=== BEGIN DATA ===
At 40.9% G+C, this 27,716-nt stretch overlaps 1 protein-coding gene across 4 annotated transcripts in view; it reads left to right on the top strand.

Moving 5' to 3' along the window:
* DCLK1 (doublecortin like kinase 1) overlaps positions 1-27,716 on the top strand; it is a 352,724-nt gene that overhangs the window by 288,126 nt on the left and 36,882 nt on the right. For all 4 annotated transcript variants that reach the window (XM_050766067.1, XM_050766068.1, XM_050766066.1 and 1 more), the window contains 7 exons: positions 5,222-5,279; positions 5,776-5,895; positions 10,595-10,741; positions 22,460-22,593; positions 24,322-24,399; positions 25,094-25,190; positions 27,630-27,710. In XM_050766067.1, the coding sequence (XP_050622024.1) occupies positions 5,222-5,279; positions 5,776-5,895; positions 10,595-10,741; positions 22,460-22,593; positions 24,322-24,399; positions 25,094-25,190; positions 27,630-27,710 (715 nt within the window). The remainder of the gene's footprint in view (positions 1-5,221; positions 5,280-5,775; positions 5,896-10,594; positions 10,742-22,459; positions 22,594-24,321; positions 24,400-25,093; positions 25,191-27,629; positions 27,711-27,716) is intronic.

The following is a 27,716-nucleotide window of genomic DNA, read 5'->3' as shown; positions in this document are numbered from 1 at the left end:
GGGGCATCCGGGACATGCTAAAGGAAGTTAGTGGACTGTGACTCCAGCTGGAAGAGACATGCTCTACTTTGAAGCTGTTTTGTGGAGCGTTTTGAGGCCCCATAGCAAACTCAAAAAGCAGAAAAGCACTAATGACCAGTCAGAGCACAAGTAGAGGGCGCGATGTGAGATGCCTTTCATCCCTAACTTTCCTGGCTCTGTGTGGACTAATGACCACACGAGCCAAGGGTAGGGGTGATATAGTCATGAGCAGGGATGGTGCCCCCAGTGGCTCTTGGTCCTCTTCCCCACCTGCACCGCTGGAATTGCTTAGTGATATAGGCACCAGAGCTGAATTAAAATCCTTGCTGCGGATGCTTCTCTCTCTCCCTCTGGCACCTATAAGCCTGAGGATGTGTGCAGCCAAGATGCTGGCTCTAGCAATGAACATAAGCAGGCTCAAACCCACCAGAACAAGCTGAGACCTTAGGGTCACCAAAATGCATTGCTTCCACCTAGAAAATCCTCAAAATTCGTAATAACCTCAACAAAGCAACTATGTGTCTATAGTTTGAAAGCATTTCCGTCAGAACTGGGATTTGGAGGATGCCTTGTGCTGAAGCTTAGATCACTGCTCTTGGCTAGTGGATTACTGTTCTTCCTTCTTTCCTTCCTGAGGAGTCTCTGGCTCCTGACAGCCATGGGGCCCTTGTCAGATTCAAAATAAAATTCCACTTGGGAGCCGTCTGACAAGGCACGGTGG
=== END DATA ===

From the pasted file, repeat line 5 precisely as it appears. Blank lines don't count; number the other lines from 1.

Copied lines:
GGGGCATCCGGGACATGCTAAAGGAAGTTAGTGGACTGTGACTCCAGCTGGAAGAGACATGCTCTACTTTGAAGCTGTTTTGTGGAGCGTTTTGAGGCCCCATAGCAAACTCAAAAAGCAGAAAAGCACTAATGACCAGTCAGAGCACAAGTAGAGGGCGCGATGTGAGATGCCTTTCATCCCTAACTTTCCTGGCTCTGTGTGGACTAATGACCACACGAGCCAAGGGTAGGGGTGATATAGTCATGAGCAGGGATGGTGCCCCCAGTGGCTCTTGGTCCTCTTCCCCACCTGCACCGCTGGAATTGCTTAGTGATATAGGCACCAGAGCTGAATTAAAATCCTTGCTGCGGATGCTTCTCTCTCTCCCTCTGGCACCTATAAGCCTGAGGATGTGTGCAGCCAAGATGCTGGCTCTAGCAATGAACATAAGCAGGCTCAAACCCACCAGAACAAGCTGAGACCTTAGGGTCACCAAAATGCATTGCTTCCACCTAGAAAATCCTCAAAATTCGTAATAACCTCAACAAAGCAACTATGTGTCTATAGTTTGAAAGCATTTCCGTCAGAACTGGGATTTGGAGGATGCCTTGTGCTGAAGCTTAGATCACTGCTCTTGGCTAGTGGATTACTGTTCTTCCTTCTTTCCTTCCTGAGGAGTCTCTGGCTCCTGACAGCCATGGGGCCCTTGTCAGATTCAAAATAAAATTCCACTTGGGAGCCGTCTGACAAGGCACGGTGG